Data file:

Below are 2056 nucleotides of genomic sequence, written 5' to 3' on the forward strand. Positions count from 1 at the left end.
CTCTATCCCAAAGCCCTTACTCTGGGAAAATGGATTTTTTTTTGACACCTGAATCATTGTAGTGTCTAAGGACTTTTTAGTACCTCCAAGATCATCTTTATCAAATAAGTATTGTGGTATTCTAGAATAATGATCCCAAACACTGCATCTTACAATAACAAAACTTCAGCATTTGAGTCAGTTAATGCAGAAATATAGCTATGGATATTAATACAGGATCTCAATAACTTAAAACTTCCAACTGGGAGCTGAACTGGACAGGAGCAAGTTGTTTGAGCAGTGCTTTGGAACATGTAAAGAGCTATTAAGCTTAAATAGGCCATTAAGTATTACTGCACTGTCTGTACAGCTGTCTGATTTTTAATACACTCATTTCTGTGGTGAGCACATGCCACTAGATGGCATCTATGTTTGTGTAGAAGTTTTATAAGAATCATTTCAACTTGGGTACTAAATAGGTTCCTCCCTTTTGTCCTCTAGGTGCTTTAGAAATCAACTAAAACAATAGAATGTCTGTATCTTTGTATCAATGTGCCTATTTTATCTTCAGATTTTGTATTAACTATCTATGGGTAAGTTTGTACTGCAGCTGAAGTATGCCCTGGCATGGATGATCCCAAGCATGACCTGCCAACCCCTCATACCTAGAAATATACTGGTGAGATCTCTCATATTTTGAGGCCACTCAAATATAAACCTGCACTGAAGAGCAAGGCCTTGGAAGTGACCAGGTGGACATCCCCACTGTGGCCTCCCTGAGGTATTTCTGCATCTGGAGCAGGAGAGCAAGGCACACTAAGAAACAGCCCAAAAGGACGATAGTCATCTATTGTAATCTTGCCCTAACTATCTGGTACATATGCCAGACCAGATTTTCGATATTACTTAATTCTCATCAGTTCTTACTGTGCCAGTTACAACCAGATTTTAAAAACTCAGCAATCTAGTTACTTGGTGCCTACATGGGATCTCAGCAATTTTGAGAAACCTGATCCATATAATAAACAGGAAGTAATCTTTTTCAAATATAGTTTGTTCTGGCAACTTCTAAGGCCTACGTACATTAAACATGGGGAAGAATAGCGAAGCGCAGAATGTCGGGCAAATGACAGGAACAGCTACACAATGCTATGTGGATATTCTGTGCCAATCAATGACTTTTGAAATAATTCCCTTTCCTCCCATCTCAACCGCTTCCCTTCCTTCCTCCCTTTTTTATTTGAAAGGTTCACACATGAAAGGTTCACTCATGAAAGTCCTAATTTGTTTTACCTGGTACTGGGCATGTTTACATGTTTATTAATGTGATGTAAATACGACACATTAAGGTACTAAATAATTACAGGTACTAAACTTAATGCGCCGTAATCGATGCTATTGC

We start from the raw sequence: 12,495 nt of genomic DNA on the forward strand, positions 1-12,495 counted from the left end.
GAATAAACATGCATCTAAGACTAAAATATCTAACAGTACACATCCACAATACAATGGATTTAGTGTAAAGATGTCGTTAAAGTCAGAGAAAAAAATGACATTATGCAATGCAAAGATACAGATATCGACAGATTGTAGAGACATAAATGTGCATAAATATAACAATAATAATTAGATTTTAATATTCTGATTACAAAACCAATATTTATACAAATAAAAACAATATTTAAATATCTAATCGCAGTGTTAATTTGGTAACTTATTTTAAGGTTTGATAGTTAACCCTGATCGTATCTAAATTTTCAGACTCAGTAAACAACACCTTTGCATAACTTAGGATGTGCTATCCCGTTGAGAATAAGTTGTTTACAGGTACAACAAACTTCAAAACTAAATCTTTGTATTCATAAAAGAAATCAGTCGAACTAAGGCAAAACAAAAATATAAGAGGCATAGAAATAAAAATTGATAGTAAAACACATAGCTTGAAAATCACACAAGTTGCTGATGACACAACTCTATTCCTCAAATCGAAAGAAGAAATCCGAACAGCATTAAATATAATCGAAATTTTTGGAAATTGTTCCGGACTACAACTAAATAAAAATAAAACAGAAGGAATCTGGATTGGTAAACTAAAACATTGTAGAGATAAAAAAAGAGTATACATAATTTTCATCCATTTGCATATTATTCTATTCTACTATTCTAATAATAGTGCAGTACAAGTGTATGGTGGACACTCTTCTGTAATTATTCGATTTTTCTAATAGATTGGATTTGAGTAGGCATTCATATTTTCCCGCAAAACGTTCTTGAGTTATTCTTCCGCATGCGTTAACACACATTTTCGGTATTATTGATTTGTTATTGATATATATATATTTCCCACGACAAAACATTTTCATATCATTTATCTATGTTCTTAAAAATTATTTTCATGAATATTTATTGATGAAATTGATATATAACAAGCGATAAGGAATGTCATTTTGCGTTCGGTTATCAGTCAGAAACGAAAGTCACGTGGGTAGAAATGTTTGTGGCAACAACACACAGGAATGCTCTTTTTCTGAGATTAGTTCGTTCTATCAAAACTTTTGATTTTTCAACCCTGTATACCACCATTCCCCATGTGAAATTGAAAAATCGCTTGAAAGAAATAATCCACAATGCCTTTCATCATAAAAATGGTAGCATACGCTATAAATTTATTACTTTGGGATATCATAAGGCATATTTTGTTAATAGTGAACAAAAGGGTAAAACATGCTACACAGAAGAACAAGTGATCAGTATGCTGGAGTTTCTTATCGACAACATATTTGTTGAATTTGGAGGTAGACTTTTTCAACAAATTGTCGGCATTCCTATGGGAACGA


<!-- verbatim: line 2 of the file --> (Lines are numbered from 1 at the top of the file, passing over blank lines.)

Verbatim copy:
CTCTATCCCAAAGCCCTTACTCTGGGAAAATGGATTTTTTTTTGACACCTGAATCATTGTAGTGTCTAAGGACTTTTTAGTACCTCCAAGATCATCTTTATCAAATAAGTATTGTGGTATTCTAGAATAATGATCCCAAACACTGCATCTTACAATAACAAAACTTCAGCATTTGAGTCAGTTAATGCAGAAATATAGCTATGGATATTAATACAGGATCTCAATAACTTAAAACTTCCAACTGGGAGCTGAACTGGACAGGAGCAAGTTGTTTGAGCAGTGCTTTGGAACATGTAAAGAGCTATTAAGCTTAAATAGGCCATTAAGTATTACTGCACTGTCTGTACAGCTGTCTGATTTTTAATACACTCATTTCTGTGGTGAGCACATGCCACTAGATGGCATCTATGTTTGTGTAGAAGTTTTATAAGAATCATTTCAACTTGGGTACTAAATAGGTTCCTCCCTTTTGTCCTCTAGGTGCTTTAGAAATCAACTAAAACAATAGAATGTCTGTATCTTTGTATCAATGTGCCTATTTTATCTTCAGATTTTGTATTAACTATCTATGGGTAAGTTTGTACTGCAGCTGAAGTATGCCCTGGCATGGATGATCCCAAGCATGACCTGCCAACCCCTCATACCTAGAAATATACTGGTGAGATCTCTCATATTTTGAGGCCACTCAAATATAAACCTGCACTGAAGAGCAAGGCCTTGGAAGTGACCAGGTGGACATCCCCACTGTGGCCTCCCTGAGGTATTTCTGCATCTGGAGCAGGAGAGCAAGGCACACTAAGAAACAGCCCAAAAGGACGATAGTCATCTATTGTAATCTTGCCCTAACTATCTGGTACATATGCCAGACCAGATTTTCGATATTACTTAATTCTCATCAGTTCTTACTGTGCCAGTTACAACCAGATTTTAAAAACTCAGCAATCTAGTTACTTGGTGCCTACATGGGATCTCAGCAATTTTGAGAAACCTGATCCATATAATAAACAGGAAGTAATCTTTTTCAAATATAGTTTGTTCTGGCAACTTCTAAGGCCTACGTACATTAAACATGGGGAAGAATAGCGAAGCGCAGAATGTCGGGCAAATGACAGGAACAGCTACACAATGCTATGTGGATATTCTGTGCCAATCAATGACTTTTGAAATAATTCCCTTTCCTCCCATCTCAACCGCTTCCCTTCCTTCCTCCCTTTTTTATTTGAAAGGTTCACACATGAAAGGTTCACTCATGAAAGTCCTAATTTGTTTTACCTGGTACTGGGCATGTTTACATGTTTATTAATGTGATGTAAATACGACACATTAAGGTACTAAATAATTACAGGTACTAAACTTAATGCGCCGTAATCGATGCTATTGC